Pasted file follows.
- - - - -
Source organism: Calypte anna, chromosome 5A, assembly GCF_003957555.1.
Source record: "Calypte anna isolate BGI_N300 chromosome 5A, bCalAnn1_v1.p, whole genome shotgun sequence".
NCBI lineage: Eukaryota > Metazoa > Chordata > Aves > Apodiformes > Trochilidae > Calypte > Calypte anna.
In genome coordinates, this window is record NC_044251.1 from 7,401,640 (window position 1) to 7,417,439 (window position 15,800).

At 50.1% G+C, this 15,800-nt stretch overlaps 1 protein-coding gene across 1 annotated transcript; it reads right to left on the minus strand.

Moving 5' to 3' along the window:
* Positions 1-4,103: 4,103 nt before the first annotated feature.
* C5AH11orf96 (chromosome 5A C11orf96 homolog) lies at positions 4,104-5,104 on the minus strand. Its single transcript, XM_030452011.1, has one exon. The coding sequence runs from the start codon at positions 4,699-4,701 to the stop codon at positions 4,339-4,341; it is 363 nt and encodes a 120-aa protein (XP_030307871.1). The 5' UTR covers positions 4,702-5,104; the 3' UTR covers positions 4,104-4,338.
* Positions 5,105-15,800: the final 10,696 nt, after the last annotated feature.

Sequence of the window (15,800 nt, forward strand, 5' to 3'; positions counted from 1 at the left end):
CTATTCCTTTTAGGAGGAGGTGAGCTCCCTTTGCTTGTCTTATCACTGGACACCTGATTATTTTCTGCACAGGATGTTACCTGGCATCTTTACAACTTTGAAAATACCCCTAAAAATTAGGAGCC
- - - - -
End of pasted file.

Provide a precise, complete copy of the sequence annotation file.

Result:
Source organism: Calypte anna, chromosome 5A, assembly GCF_003957555.1.
Source record: "Calypte anna isolate BGI_N300 chromosome 5A, bCalAnn1_v1.p, whole genome shotgun sequence".
NCBI lineage: Eukaryota > Metazoa > Chordata > Aves > Apodiformes > Trochilidae > Calypte > Calypte anna.
In genome coordinates, this window is record NC_044251.1 from 7,401,640 (window position 1) to 7,417,439 (window position 15,800).

At 50.1% G+C, this 15,800-nt stretch overlaps 1 protein-coding gene across 1 annotated transcript; it reads right to left on the minus strand.

Moving 5' to 3' along the window:
* Positions 1-4,103: 4,103 nt before the first annotated feature.
* C5AH11orf96 (chromosome 5A C11orf96 homolog) lies at positions 4,104-5,104 on the minus strand. Its single transcript, XM_030452011.1, has one exon. The coding sequence runs from the start codon at positions 4,699-4,701 to the stop codon at positions 4,339-4,341; it is 363 nt and encodes a 120-aa protein (XP_030307871.1). The 5' UTR covers positions 4,702-5,104; the 3' UTR covers positions 4,104-4,338.
* Positions 5,105-15,800: the final 10,696 nt, after the last annotated feature.

Sequence of the window (15,800 nt, forward strand, 5' to 3'; positions counted from 1 at the left end):
CTATTCCTTTTAGGAGGAGGTGAGCTCCCTTTGCTTGTCTTATCACTGGACACCTGATTATTTTCTGCACAGGATGTTACCTGGCATCTTTACAACTTTGAAAATACCCCTAAAAATTAGGAGCC